DME billing

  • DME Billing Services
    How to order DMEPOS items correctly?

    How to order DMEPOS items correctly?

    As per the Medicare Program Integrity Manual, Chapter 5 (Items and Services Having Special DME Review Considerations), before you dispense any DMEPOS item to a beneficiary, you need to have an order from the treating physician. Please note that this article is intended for suppliers billing Durable Medical Equipment (DME) MACs for Durable Medical Equipment Prosthetics, Orthotics Supplies (DMEPOS) provided to Medicare beneficiaries. Verbal or preliminary written orders: Suppliers may dispense most items of DMEPOS based on a verbal order or a preliminary written order from the treating physician/practitioner. Detailed written orders required before claim submission: A detailed written order may be a photocopy, facsimile image, electronic, or pen-and-ink original document. For all items, the supplier shall have a detailed written order prior to submitting a claim. It needs to have a description of the item to include all options or additional features that will be separately billed, or that will require an upgraded code. The description can be either a general description (for example, “wheelchair or hospital bed”), a brand name/model number, an HCPCS code or HCPCS code narrative. It must include the beneficiary name, the date of the order, and the physician/practitioner signature. If it is for a drug provided…

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  • DME Billing Services
    Physician Liability for DMEPOS Medical Necessity

    Physician Liability for DMEPOS Medical Necessity

    The Medicare program only pays for health care services that are medically necessary. In determining what services are medically necessary, Medicare primarily relies on the professional judgment of the beneficiary’s treating physician, since he or she knows the patient’s history and makes critical decisions, such as admitting the patient to the hospital; ordering tests, drugs, and treatments; and determining the length of treatment. In other words, the physician has a key role in determining both the medical need for, and utilization of, many health care services, including those furnished and billed by other providers and suppliers. Physicians are required to certify to the medical necessity for any service for which they submit bills to the Medicare program. Physicians are involved in attesting to medical necessity when ordering services or supplies that must be billed and provided by an independent supplier or provider. Medicare requires physicians to certify to the medical necessity for many of these items and services through prescriptions, orders, or, in certain specific circumstances, Certificates of Medical Necessity (CMNs). These documentation requirements substantiate that the physician has reviewed the patient’s condition and has determined that services or supplies are medically necessary. Two areas where the documentation of medical…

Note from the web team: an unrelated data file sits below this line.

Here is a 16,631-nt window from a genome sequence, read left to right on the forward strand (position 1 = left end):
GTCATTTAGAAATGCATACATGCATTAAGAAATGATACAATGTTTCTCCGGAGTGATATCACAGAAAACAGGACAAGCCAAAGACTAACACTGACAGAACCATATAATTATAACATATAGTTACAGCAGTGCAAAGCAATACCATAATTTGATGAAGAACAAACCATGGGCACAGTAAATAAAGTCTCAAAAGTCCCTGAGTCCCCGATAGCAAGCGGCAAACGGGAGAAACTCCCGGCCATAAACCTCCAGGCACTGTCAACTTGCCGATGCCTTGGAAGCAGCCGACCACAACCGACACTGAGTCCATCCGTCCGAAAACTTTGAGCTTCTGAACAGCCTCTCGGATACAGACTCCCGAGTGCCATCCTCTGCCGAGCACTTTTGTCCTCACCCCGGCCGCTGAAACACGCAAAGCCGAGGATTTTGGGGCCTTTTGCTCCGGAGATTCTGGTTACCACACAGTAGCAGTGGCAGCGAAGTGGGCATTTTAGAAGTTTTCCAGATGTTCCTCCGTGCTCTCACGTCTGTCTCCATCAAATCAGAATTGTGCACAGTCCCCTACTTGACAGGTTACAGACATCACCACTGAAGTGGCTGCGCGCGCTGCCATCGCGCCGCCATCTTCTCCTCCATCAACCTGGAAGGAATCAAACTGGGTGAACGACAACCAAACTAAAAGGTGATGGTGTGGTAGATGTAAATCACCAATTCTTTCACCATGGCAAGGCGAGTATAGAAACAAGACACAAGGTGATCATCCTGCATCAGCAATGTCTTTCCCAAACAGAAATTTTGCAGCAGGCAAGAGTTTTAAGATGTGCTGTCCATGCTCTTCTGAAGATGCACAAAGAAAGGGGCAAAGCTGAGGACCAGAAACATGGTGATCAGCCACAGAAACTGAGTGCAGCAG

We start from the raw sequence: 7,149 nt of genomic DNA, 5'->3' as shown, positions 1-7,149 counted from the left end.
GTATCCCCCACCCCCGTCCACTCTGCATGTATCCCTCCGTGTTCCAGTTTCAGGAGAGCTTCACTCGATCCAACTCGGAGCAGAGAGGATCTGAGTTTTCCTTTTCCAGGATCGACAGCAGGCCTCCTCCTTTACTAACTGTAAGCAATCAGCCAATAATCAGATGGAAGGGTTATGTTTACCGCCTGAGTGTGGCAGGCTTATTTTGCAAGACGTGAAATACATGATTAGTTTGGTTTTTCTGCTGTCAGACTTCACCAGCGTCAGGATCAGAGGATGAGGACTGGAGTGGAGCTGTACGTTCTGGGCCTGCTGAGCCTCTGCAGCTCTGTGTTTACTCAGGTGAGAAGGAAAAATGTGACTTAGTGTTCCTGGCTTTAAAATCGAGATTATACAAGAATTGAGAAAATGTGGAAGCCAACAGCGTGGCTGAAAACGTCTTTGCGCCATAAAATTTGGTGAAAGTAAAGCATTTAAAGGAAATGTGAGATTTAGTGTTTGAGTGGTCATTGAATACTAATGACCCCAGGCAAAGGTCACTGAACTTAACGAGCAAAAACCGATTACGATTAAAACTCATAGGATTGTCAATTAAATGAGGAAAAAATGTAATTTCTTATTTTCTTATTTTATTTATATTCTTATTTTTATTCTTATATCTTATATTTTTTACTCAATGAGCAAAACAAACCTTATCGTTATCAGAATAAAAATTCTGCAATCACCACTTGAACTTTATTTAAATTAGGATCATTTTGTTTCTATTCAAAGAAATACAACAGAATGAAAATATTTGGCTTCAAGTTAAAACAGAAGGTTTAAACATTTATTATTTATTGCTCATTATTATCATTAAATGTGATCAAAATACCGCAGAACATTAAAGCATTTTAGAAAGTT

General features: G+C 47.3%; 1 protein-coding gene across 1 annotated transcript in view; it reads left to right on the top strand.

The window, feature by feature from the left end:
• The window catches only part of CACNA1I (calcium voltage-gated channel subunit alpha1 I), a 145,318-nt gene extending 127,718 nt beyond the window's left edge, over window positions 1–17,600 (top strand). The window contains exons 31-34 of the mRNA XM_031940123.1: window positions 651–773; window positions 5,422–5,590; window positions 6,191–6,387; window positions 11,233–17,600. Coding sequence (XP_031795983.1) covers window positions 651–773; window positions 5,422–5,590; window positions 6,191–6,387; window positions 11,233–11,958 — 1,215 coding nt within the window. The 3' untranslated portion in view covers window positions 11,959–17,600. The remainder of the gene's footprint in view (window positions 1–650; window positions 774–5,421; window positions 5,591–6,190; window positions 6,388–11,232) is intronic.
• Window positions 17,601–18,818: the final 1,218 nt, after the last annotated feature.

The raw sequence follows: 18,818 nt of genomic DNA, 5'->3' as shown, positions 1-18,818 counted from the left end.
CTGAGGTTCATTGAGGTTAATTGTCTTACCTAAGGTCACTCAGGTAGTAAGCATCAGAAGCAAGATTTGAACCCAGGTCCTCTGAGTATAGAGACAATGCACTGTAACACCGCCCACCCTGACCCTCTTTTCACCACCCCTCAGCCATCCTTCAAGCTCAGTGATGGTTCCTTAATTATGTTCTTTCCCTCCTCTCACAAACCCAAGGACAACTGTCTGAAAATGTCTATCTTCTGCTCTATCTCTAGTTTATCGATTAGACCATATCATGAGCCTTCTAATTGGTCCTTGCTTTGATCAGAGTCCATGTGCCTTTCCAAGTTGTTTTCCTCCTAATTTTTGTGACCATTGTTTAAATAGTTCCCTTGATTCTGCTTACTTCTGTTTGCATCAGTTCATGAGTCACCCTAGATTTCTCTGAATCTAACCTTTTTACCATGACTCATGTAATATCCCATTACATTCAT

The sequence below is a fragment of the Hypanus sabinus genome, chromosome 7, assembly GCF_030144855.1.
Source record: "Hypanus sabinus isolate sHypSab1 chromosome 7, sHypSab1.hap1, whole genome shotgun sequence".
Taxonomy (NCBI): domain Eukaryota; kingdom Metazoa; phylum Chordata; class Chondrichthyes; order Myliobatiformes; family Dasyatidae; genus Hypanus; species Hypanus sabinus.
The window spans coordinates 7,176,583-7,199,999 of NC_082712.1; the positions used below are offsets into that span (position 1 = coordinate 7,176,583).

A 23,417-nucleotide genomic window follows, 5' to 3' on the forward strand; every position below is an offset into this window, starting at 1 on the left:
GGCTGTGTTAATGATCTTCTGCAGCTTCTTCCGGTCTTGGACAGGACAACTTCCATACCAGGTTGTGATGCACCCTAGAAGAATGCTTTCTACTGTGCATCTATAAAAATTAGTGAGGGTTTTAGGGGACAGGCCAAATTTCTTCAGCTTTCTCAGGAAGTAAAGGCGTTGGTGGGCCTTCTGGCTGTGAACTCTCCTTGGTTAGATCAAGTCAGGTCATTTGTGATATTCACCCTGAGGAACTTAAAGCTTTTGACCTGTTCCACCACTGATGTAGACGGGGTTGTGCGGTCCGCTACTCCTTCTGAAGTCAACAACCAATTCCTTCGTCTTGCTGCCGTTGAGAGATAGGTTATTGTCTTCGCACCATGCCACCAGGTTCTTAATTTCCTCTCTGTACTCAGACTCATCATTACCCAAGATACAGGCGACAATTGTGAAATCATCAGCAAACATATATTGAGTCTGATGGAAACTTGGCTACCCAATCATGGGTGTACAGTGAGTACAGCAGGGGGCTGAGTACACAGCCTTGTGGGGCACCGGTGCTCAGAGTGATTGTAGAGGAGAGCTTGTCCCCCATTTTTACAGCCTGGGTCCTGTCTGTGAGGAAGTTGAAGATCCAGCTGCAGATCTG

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  • How to become DME Supplier for Medicare?

    The regulation of businesses providing Durable Medical Equipment (DME) or Home Medical Equipment (HME) is dependent upon the types of equipment, as well as the jurisdiction. Since the term DME covers a wide array of devices, from crutches to catheters to wheelchairs to blood glucose monitors, it may not always be clear for businesses whether they must be licensed in a particular state. Furthermore, additional permitting may be required for certain types of equipment (e.g., a Pharmacy License for oxygen-related devices). DME suppliers are governed by stringent federal and state laws, particularly those that participate in the Medicare/Medicaid program. Initially, if a license is determined to be required, a DME company must obtain an “in-state” or a “resident” license. This generally requires an extensive application, varying fees, proof of insurance, and an inspection, which is usually scheduled upon approval of the application. If the company wishes to expand into another state, it must obtain an “out-of-state” or a “non-resident” license in that state. This process is more of the same, but also may require verification that the business currently holds a resident license (or proof that a license is not required) in the home state. Medical practitioners and medical service…

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  • Common Modifiers for DME

    When billing for durable medical equipment (DME), use the appropriate HCPCS code and modifier(s) to describe the items being billed. Also, include an ICD-9/ICD-10 diagnosis code indicating the medical condition for which the item has been prescribed. In addition to an appropriate HCPCS code for the DME item, many HCPCS codes require a modifier. The modifiers are used to provide more information about the item. For example, the modifier may tell HMSA that an item is new, used, or rented on a capped basis. For capped rentals, modifiers distinguish which month’s rental is being billed. If these modifiers are used incorrectly or missing, the claim may be denied. To expedite processing of your claims, please indicate the first-month rental by including the appropriate modifier code, and bill your claims in sequential order. Inexpensive or Routinely Purchased DME Inexpensive DME-This category is defined as equipment whose purchase price does not exceed $150. Routinely Purchased-This category consists of equipment that is purchased at least 75% of the time. Payment for this type of equipment is for rental or lump-sum purchase.  The total payment may not exceed the actual charge or the fee for purchase. Common modifiers used in this category are: RR…